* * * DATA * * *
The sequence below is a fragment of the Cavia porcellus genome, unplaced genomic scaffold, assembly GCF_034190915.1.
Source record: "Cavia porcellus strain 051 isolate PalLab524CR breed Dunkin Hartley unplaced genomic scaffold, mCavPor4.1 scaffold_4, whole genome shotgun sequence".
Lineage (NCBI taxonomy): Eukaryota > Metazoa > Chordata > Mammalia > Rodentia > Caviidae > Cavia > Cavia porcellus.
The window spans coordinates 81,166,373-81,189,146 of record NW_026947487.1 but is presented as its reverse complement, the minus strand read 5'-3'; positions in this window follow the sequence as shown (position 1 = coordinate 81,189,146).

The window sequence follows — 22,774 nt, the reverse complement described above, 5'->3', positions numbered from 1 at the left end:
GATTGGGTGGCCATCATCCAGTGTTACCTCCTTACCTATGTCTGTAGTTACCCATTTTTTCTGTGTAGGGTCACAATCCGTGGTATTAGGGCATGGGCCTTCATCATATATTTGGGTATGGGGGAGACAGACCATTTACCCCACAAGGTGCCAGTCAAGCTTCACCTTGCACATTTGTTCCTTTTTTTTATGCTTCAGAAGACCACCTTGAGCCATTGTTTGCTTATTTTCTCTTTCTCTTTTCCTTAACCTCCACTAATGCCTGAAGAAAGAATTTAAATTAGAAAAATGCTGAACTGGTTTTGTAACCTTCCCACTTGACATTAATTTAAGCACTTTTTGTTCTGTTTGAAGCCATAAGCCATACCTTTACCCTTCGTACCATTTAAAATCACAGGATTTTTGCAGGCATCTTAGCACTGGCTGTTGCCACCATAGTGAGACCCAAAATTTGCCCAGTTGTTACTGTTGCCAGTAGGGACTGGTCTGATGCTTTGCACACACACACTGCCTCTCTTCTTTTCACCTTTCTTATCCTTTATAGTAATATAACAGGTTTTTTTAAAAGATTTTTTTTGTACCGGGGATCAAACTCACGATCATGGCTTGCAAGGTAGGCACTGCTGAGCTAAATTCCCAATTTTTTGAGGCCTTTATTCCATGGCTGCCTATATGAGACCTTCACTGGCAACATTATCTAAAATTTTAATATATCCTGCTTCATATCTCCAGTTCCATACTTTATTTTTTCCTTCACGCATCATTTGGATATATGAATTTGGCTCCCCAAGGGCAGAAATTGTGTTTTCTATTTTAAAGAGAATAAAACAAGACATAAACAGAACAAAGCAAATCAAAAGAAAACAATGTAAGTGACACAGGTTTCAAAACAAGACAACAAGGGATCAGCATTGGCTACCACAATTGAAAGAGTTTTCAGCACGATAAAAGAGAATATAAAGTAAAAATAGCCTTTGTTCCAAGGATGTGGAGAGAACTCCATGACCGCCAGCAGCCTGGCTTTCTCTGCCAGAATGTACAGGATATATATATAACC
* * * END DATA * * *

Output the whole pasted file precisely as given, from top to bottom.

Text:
The sequence below is a fragment of the Cavia porcellus genome, unplaced genomic scaffold, assembly GCF_034190915.1.
Source record: "Cavia porcellus strain 051 isolate PalLab524CR breed Dunkin Hartley unplaced genomic scaffold, mCavPor4.1 scaffold_4, whole genome shotgun sequence".
Lineage (NCBI taxonomy): Eukaryota > Metazoa > Chordata > Mammalia > Rodentia > Caviidae > Cavia > Cavia porcellus.
The window spans coordinates 81,166,373-81,189,146 of record NW_026947487.1 but is presented as its reverse complement, the minus strand read 5'-3'; positions in this window follow the sequence as shown (position 1 = coordinate 81,189,146).

The window sequence follows — 22,774 nt, the reverse complement described above, 5'->3', positions numbered from 1 at the left end:
GATTGGGTGGCCATCATCCAGTGTTACCTCCTTACCTATGTCTGTAGTTACCCATTTTTTCTGTGTAGGGTCACAATCCGTGGTATTAGGGCATGGGCCTTCATCATATATTTGGGTATGGGGGAGACAGACCATTTACCCCACAAGGTGCCAGTCAAGCTTCACCTTGCACATTTGTTCCTTTTTTTTATGCTTCAGAAGACCACCTTGAGCCATTGTTTGCTTATTTTCTCTTTCTCTTTTCCTTAACCTCCACTAATGCCTGAAGAAAGAATTTAAATTAGAAAAATGCTGAACTGGTTTTGTAACCTTCCCACTTGACATTAATTTAAGCACTTTTTGTTCTGTTTGAAGCCATAAGCCATACCTTTACCCTTCGTACCATTTAAAATCACAGGATTTTTGCAGGCATCTTAGCACTGGCTGTTGCCACCATAGTGAGACCCAAAATTTGCCCAGTTGTTACTGTTGCCAGTAGGGACTGGTCTGATGCTTTGCACACACACACTGCCTCTCTTCTTTTCACCTTTCTTATCCTTTATAGTAATATAACAGGTTTTTTTAAAAGATTTTTTTTGTACCGGGGATCAAACTCACGATCATGGCTTGCAAGGTAGGCACTGCTGAGCTAAATTCCCAATTTTTTGAGGCCTTTATTCCATGGCTGCCTATATGAGACCTTCACTGGCAACATTATCTAAAATTTTAATATATCCTGCTTCATATCTCCAGTTCCATACTTTATTTTTTCCTTCACGCATCATTTGGATATATGAATTTGGCTCCCCAAGGGCAGAAATTGTGTTTTCTATTTTAAAGAGAATAAAACAAGACATAAACAGAACAAAGCAAATCAAAAGAAAACAATGTAAGTGACACAGGTTTCAAAACAAGACAACAAGGGATCAGCATTGGCTACCACAATTGAAAGAGTTTTCAGCACGATAAAAGAGAATATAAAGTAAAAATAGCCTTTGTTCCAAGGATGTGGAGAGAACTCCATGACCGCCAGCAGCCTGGCTTTCTCTGCCAGAATGTACAGGATATATATATAACC